Presentation on theme: "London Councils Community Benefits and the Small Lots Exemption David Mosey Partner, Projects and construction department Trowers & Hamlins LLP 4 April."— Presentation transcript:
London Councils Community Benefits and the Small Lots Exemption David Mosey Partner, Projects and construction department Trowers & Hamlins LLP 4 April 2011
Procurement priorities Value for money – need for savings (will arms length lowest price tendering also deliver high quality goods and services or are other processes/closer analysis going to produce better results?) Economic sustainability – maximum opportunities for local businesses and employment/training of local residents (needs close working relationship with contractors/service providers)
Procurement priorities (cont/d) Community benefits for residents as additional benefits from goods/services procured – what is proportionate, how can it be secured and how is it best costed/evaluated?
Innovation and partnership Need to think about different ways of providing and buying goods/services Necessary to improve value for money while not reducing quality Need to work within EU procurement, but to look for techniques/exemptions/post- award processes that deliver results Need to work with, rather than against, contractors/service providers/suppliers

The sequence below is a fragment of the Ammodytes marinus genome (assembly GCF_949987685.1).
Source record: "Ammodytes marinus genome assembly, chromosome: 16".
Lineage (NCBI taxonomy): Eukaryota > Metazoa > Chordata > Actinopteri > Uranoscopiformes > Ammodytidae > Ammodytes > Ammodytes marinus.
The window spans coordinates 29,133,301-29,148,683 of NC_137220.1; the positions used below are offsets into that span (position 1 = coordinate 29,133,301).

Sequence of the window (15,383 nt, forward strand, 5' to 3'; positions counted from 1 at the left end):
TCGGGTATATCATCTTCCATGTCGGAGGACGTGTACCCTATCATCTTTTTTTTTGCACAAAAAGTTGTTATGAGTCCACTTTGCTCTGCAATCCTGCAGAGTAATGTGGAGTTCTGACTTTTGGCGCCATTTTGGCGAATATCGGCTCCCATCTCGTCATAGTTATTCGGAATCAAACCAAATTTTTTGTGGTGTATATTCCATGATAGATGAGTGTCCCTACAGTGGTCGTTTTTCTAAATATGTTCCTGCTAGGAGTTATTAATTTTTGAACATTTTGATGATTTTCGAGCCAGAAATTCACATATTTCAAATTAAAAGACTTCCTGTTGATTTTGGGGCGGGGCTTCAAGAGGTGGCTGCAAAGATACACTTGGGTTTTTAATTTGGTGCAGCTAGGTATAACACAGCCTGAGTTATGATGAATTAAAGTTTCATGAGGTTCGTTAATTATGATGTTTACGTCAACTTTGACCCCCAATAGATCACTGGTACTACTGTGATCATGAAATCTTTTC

Effective procurement Selection processes Mobilisation and contracting processes Improvement processes Measurement processes All need to be clear and properly documented so as to meet stated requirements
Defining community benefits Sustainability Training and apprenticeships Local jobs Small businesses and social enterprise
Overview of the proposed approach EU limitations (background) Contract packaging (small lots) Structured involvement in contractors supply chains
Scope Facilities management (repairs and maintenance, cleaning, grounds maintenance etc) Construction Back office services (customer services, printing, advertising, recruitment etc) Other areas (cleaning, car-park management, catering etc)
SMEs and Local Businesses EU procurement does not permit insistence on use of SMEs or local labour by appointed contractors. Best value obligations compromised if procurement structure does not lead to lowest price or most economically advantageous tender. Need for local government to generate opportunities for local businesses/residents wherever possible. Alternative approaches through the small Lots exemption and through second tier supply chain re- engineering.
Small Lots exemption Regulation 8(12) of the Public Contracts Regulations Opportunity, when valuing a contract to establish relevant financial threshold for public works/services/supplies, to exclude a small Lot and procure this in a different way. Exclusion of small Lots from the OJEU Notice and subsequent procurement procedure creates flexibility for local authorities to address local issues through procurement.
Small Lots £64,826 for services and supply contracts or £810,580 for works contracts Less than 20% of aggregated value of all contracts for the relevant services/ supplies/works An opportunity to reserve particular services/supplies/works for smaller businesses (i.e. local opportunities)